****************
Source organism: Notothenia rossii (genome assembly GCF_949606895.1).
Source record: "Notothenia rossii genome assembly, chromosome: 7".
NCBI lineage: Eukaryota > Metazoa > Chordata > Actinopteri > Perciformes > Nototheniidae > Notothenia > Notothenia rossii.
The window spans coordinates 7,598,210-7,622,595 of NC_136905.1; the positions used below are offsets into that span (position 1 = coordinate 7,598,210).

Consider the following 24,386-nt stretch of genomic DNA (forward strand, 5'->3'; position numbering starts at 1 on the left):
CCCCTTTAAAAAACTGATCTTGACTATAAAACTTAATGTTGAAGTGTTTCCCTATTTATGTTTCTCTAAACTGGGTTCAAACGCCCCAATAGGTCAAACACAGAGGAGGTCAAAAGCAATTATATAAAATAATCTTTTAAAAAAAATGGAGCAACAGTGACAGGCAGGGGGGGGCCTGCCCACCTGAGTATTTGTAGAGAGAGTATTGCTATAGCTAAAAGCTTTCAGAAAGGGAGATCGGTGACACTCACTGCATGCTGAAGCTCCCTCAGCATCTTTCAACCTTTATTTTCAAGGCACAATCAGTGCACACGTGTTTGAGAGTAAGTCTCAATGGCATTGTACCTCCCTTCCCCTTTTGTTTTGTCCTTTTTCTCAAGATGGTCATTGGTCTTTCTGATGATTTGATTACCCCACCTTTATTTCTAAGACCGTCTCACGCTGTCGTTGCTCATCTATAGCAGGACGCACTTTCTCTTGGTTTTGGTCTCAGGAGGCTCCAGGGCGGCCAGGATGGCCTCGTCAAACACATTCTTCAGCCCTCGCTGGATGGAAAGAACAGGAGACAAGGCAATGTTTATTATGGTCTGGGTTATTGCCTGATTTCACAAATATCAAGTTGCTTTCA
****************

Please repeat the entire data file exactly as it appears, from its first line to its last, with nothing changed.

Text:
Source organism: Notothenia rossii (genome assembly GCF_949606895.1).
Source record: "Notothenia rossii genome assembly, chromosome: 7".
NCBI lineage: Eukaryota > Metazoa > Chordata > Actinopteri > Perciformes > Nototheniidae > Notothenia > Notothenia rossii.
The window spans coordinates 7,598,210-7,622,595 of NC_136905.1; the positions used below are offsets into that span (position 1 = coordinate 7,598,210).

Consider the following 24,386-nt stretch of genomic DNA (forward strand, 5'->3'; position numbering starts at 1 on the left):
CCCCTTTAAAAAACTGATCTTGACTATAAAACTTAATGTTGAAGTGTTTCCCTATTTATGTTTCTCTAAACTGGGTTCAAACGCCCCAATAGGTCAAACACAGAGGAGGTCAAAAGCAATTATATAAAATAATCTTTTAAAAAAAATGGAGCAACAGTGACAGGCAGGGGGGGGCCTGCCCACCTGAGTATTTGTAGAGAGAGTATTGCTATAGCTAAAAGCTTTCAGAAAGGGAGATCGGTGACACTCACTGCATGCTGAAGCTCCCTCAGCATCTTTCAACCTTTATTTTCAAGGCACAATCAGTGCACACGTGTTTGAGAGTAAGTCTCAATGGCATTGTACCTCCCTTCCCCTTTTGTTTTGTCCTTTTTCTCAAGATGGTCATTGGTCTTTCTGATGATTTGATTACCCCACCTTTATTTCTAAGACCGTCTCACGCTGTCGTTGCTCATCTATAGCAGGACGCACTTTCTCTTGGTTTTGGTCTCAGGAGGCTCCAGGGCGGCCAGGATGGCCTCGTCAAACACATTCTTCAGCCCTCGCTGGATGGAAAGAACAGGAGACAAGGCAATGTTTATTATGGTCTGGGTTATTGCCTGATTTCACAAATATCAAGTTGCTTTCA